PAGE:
In the US, the allergy is the sixth in the list of chronic diseases. It affects more than 50 million US residents, combating the consequences of an allergy costs an annual budget of 18 billion dollars. The causes of the appearance of allergic conditions are not fully understood and often they do not depend on the lifestyle of a person. So scientists managed to trace the relationship between the risk of developing allergies and the season in which a person was born.
According to scientists, those people who were born in the autumn months, during a lifetime, have a high risk of developing eczema.
For the experiment, scientists from the University of Southampton (Great Britain) conducted an epigenetic scan on DNA samples of people born on the Isle of Wight off the southern coast of Britain.
The term epigenetics refers to any process that changes the activity of genes without changing the very DNA sequence. These processes lead to changes that can be transmitted to other cells. Although epigenetic processes are a natural part of the functions of our body, they can cause negative consequences for health if they occur incorrectly.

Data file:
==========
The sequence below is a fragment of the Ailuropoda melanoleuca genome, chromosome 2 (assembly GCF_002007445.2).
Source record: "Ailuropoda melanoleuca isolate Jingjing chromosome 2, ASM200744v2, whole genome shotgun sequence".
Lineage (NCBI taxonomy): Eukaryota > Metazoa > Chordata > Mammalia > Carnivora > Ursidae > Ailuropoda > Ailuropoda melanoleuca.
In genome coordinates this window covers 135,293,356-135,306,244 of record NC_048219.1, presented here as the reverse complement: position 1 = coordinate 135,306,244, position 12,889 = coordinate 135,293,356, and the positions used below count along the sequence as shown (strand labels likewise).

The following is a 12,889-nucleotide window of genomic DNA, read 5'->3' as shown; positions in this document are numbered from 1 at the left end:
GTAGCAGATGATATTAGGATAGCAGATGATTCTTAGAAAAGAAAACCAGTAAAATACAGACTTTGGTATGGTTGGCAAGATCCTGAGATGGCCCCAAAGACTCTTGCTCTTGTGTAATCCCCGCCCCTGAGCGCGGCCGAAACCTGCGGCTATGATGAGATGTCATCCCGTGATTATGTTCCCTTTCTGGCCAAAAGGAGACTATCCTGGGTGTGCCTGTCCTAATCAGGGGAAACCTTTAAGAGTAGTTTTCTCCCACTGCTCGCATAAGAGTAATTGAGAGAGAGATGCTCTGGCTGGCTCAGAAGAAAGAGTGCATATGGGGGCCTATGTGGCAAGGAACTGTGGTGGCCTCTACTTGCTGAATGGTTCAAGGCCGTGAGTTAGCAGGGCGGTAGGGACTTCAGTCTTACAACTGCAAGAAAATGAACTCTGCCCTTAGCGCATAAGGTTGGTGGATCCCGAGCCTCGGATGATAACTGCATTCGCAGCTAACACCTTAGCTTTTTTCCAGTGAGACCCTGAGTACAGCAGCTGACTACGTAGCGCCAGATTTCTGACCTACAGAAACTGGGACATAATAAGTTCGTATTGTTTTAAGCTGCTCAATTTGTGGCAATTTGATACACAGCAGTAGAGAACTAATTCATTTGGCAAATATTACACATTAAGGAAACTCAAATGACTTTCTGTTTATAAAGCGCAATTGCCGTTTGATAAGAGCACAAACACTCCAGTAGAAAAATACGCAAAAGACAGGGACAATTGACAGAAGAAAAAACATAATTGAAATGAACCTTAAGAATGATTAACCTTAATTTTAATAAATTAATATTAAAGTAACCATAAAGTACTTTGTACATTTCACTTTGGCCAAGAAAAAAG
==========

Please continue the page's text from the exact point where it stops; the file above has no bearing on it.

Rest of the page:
"Epigenetic tags are attached to DNA," explains Professor John Holloway, the author of the study, "They can influence gene expression (the process by which specific genes are activated to produce the desired protein) for many years, maybe even in the next generation" .
After measuring whole blood with epigen all over the DNA in 367 participants, the researchers found that DNA methylation was associated with the birth season, and it retained its presence 18 years later.
"These are really interesting results," said Professor Holloway. "We know that the birth season has an impact on people throughout their life. For example, as a rule, people born in autumn and winter have an increased risk of developing allergic diseases, such as asthma. Nevertheless, until now we do not know how and at the expense of what risks can be so long. "
Professor Holloway adds that the study linked DNA methylation with the birth season and the risk of allergies, but the doctor warns that the results are of clinical importance and they should not be considered a recommendation to change the date of conception. "
The co-author of the study, Dr. Gabriel Lockett adds that this may look like a horoscope for the seasons, but now there is scientific evidence of how this "horoscope" can work. The markers found in this study can help establish the dependence of the birth season and other diseases, not just allergies.
Researchers believe that additional studies are required, such as the temperature, the number of sunny days and the diet for specific diseases, depending on the season of birth.
The results of this research were published in the specialized edition of Allergy.